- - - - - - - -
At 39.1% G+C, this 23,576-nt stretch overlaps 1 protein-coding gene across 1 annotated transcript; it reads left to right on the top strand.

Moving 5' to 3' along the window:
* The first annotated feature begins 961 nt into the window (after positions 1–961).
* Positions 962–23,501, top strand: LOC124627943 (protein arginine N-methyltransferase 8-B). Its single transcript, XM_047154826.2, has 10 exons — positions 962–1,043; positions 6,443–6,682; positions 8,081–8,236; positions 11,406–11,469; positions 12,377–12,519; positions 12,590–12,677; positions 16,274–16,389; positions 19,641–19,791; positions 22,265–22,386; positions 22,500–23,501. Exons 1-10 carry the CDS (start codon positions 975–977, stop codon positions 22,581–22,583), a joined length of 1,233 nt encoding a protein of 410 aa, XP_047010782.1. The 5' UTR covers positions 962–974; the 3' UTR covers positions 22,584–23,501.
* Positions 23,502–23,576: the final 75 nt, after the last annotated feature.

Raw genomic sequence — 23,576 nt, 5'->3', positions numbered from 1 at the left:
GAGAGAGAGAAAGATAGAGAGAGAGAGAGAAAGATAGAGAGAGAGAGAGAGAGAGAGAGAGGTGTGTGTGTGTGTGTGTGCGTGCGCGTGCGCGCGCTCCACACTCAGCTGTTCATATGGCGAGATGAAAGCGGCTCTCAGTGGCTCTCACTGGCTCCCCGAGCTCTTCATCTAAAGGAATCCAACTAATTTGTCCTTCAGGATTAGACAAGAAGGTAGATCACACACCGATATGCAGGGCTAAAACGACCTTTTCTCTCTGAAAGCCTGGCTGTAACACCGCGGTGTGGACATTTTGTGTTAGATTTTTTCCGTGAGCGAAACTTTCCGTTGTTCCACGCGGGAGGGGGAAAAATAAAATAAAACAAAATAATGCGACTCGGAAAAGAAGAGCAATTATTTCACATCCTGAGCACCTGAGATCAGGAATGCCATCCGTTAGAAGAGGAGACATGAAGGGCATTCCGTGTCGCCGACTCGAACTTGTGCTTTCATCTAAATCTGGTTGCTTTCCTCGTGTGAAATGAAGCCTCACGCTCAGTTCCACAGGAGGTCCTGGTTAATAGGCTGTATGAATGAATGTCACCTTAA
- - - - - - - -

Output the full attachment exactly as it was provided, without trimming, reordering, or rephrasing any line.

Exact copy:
At 39.1% G+C, this 23,576-nt stretch overlaps 1 protein-coding gene across 1 annotated transcript; it reads left to right on the top strand.

Moving 5' to 3' along the window:
* The first annotated feature begins 961 nt into the window (after positions 1–961).
* Positions 962–23,501, top strand: LOC124627943 (protein arginine N-methyltransferase 8-B). Its single transcript, XM_047154826.2, has 10 exons — positions 962–1,043; positions 6,443–6,682; positions 8,081–8,236; positions 11,406–11,469; positions 12,377–12,519; positions 12,590–12,677; positions 16,274–16,389; positions 19,641–19,791; positions 22,265–22,386; positions 22,500–23,501. Exons 1-10 carry the CDS (start codon positions 975–977, stop codon positions 22,581–22,583), a joined length of 1,233 nt encoding a protein of 410 aa, XP_047010782.1. The 5' UTR covers positions 962–974; the 3' UTR covers positions 22,584–23,501.
* Positions 23,502–23,576: the final 75 nt, after the last annotated feature.

Raw genomic sequence — 23,576 nt, 5'->3', positions numbered from 1 at the left:
GAGAGAGAGAAAGATAGAGAGAGAGAGAGAAAGATAGAGAGAGAGAGAGAGAGAGAGAGAGGTGTGTGTGTGTGTGTGTGCGTGCGCGTGCGCGCGCTCCACACTCAGCTGTTCATATGGCGAGATGAAAGCGGCTCTCAGTGGCTCTCACTGGCTCCCCGAGCTCTTCATCTAAAGGAATCCAACTAATTTGTCCTTCAGGATTAGACAAGAAGGTAGATCACACACCGATATGCAGGGCTAAAACGACCTTTTCTCTCTGAAAGCCTGGCTGTAACACCGCGGTGTGGACATTTTGTGTTAGATTTTTTCCGTGAGCGAAACTTTCCGTTGTTCCACGCGGGAGGGGGAAAAATAAAATAAAACAAAATAATGCGACTCGGAAAAGAAGAGCAATTATTTCACATCCTGAGCACCTGAGATCAGGAATGCCATCCGTTAGAAGAGGAGACATGAAGGGCATTCCGTGTCGCCGACTCGAACTTGTGCTTTCATCTAAATCTGGTTGCTTTCCTCGTGTGAAATGAAGCCTCACGCTCAGTTCCACAGGAGGTCCTGGTTAATAGGCTGTATGAATGAATGTCACCTTAA